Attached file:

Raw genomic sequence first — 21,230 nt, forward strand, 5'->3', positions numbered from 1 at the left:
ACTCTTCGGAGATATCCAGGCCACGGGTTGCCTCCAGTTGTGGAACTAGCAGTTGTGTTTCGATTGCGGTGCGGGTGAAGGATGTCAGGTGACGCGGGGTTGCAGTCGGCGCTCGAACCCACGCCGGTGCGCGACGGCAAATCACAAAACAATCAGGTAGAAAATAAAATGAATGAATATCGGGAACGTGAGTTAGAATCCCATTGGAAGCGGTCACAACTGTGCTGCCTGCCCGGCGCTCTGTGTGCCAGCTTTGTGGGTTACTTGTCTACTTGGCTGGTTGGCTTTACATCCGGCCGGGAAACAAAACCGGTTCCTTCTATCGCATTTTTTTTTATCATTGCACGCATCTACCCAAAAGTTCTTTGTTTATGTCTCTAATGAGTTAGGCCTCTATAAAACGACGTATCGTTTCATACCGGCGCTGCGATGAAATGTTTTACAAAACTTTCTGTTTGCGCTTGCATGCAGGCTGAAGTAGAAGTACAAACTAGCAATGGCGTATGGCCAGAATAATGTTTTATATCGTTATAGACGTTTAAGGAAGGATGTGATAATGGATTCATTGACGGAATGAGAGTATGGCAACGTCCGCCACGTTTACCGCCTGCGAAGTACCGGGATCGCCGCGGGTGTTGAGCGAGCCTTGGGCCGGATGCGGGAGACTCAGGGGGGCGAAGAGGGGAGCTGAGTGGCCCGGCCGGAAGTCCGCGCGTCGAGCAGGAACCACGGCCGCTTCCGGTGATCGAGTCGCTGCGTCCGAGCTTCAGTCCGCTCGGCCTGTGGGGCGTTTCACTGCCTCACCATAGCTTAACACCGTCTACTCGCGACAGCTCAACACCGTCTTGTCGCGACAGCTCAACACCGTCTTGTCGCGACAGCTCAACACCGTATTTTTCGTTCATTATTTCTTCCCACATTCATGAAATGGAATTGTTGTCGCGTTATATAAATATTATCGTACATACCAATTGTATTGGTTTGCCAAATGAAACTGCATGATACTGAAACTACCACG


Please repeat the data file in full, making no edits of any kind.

Raw genomic sequence first — 21,230 nt, forward strand, 5'->3', positions numbered from 1 at the left:
ACTCTTCGGAGATATCCAGGCCACGGGTTGCCTCCAGTTGTGGAACTAGCAGTTGTGTTTCGATTGCGGTGCGGGTGAAGGATGTCAGGTGACGCGGGGTTGCAGTCGGCGCTCGAACCCACGCCGGTGCGCGACGGCAAATCACAAAACAATCAGGTAGAAAATAAAATGAATGAATATCGGGAACGTGAGTTAGAATCCCATTGGAAGCGGTCACAACTGTGCTGCCTGCCCGGCGCTCTGTGTGCCAGCTTTGTGGGTTACTTGTCTACTTGGCTGGTTGGCTTTACATCCGGCCGGGAAACAAAACCGGTTCCTTCTATCGCATTTTTTTTTATCATTGCACGCATCTACCCAAAAGTTCTTTGTTTATGTCTCTAATGAGTTAGGCCTCTATAAAACGACGTATCGTTTCATACCGGCGCTGCGATGAAATGTTTTACAAAACTTTCTGTTTGCGCTTGCATGCAGGCTGAAGTAGAAGTACAAACTAGCAATGGCGTATGGCCAGAATAATGTTTTATATCGTTATAGACGTTTAAGGAAGGATGTGATAATGGATTCATTGACGGAATGAGAGTATGGCAACGTCCGCCACGTTTACCGCCTGCGAAGTACCGGGATCGCCGCGGGTGTTGAGCGAGCCTTGGGCCGGATGCGGGAGACTCAGGGGGGCGAAGAGGGGAGCTGAGTGGCCCGGCCGGAAGTCCGCGCGTCGAGCAGGAACCACGGCCGCTTCCGGTGATCGAGTCGCTGCGTCCGAGCTTCAGTCCGCTCGGCCTGTGGGGCGTTTCACTGCCTCACCATAGCTTAACACCGTCTACTCGCGACAGCTCAACACCGTCTTGTCGCGACAGCTCAACACCGTCTTGTCGCGACAGCTCAACACCGTATTTTTCGTTCATTATTTCTTCCCACATTCATGAAATGGAATTGTTGTCGCGTTATATAAATATTATCGTACATACCAATTGTATTGGTTTGCCAAATGAAACTGCATGATACTGAAACTACCACG